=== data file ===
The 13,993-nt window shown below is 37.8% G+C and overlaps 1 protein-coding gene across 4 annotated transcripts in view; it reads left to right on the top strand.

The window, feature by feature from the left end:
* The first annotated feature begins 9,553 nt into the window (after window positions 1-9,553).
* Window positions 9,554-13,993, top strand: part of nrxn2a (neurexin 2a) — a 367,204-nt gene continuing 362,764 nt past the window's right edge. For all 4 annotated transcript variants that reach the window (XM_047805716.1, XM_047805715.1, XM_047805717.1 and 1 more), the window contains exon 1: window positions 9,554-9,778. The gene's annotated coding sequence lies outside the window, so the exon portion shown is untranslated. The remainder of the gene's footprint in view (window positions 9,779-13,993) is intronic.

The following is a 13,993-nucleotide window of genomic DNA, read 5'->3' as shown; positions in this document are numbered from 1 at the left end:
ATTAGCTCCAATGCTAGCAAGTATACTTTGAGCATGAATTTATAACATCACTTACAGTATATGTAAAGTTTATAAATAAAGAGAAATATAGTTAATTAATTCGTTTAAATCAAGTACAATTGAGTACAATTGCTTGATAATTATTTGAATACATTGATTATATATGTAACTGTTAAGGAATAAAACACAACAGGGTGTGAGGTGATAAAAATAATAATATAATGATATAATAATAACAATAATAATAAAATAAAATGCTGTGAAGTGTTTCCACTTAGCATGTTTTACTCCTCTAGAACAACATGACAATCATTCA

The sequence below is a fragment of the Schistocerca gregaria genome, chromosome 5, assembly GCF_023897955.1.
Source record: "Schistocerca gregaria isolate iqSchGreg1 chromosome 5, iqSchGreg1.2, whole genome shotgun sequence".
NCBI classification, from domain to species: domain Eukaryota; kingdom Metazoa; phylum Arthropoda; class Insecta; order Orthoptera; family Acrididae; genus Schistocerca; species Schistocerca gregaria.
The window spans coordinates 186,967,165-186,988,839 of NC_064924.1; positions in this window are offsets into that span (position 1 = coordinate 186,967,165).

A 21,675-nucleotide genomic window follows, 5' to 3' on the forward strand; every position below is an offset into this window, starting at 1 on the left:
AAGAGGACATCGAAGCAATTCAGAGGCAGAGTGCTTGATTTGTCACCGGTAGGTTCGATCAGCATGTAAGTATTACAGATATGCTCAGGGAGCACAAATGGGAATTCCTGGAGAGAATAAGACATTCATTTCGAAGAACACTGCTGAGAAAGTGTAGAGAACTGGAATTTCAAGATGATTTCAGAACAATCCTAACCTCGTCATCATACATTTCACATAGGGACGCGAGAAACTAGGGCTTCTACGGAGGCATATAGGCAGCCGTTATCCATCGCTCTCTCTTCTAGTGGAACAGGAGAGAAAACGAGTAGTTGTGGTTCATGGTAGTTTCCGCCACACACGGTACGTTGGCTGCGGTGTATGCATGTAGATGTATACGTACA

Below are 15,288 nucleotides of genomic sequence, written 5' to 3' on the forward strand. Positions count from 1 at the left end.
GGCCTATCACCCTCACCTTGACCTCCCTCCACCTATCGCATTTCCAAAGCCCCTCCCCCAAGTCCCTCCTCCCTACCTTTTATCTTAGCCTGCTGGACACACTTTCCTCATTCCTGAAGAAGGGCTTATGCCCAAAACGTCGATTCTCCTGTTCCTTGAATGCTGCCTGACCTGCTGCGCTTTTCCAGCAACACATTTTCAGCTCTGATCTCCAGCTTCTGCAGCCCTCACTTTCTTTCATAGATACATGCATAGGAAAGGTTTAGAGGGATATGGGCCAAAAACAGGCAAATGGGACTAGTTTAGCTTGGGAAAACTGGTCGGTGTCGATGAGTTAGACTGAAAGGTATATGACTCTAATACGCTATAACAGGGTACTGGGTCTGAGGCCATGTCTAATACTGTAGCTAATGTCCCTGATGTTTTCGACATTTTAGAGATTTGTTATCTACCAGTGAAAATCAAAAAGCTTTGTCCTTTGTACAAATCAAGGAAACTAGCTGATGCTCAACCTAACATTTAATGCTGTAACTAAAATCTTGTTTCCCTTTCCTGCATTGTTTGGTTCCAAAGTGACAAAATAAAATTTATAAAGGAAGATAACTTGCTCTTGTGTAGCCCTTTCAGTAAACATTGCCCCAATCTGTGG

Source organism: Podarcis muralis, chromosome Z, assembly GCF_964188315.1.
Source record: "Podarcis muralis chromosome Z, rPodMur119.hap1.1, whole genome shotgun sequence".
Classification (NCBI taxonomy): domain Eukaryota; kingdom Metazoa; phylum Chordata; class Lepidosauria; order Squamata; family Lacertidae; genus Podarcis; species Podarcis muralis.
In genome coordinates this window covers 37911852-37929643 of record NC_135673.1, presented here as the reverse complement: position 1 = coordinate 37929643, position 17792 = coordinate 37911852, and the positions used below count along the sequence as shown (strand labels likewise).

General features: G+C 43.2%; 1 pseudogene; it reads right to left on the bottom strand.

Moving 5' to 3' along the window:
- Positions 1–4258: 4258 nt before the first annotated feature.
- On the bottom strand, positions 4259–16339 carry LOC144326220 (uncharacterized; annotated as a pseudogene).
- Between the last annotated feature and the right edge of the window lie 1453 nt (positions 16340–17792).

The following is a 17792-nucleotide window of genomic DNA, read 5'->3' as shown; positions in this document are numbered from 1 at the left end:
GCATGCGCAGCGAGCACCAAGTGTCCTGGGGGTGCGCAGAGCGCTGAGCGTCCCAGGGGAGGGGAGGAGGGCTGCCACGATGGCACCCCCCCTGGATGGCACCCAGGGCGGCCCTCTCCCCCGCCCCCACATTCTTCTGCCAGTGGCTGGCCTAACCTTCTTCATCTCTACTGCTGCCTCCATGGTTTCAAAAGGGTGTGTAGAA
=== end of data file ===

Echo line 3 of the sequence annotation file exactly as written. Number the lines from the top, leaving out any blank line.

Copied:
* The first annotated feature begins 9,553 nt into the window (after window positions 1-9,553).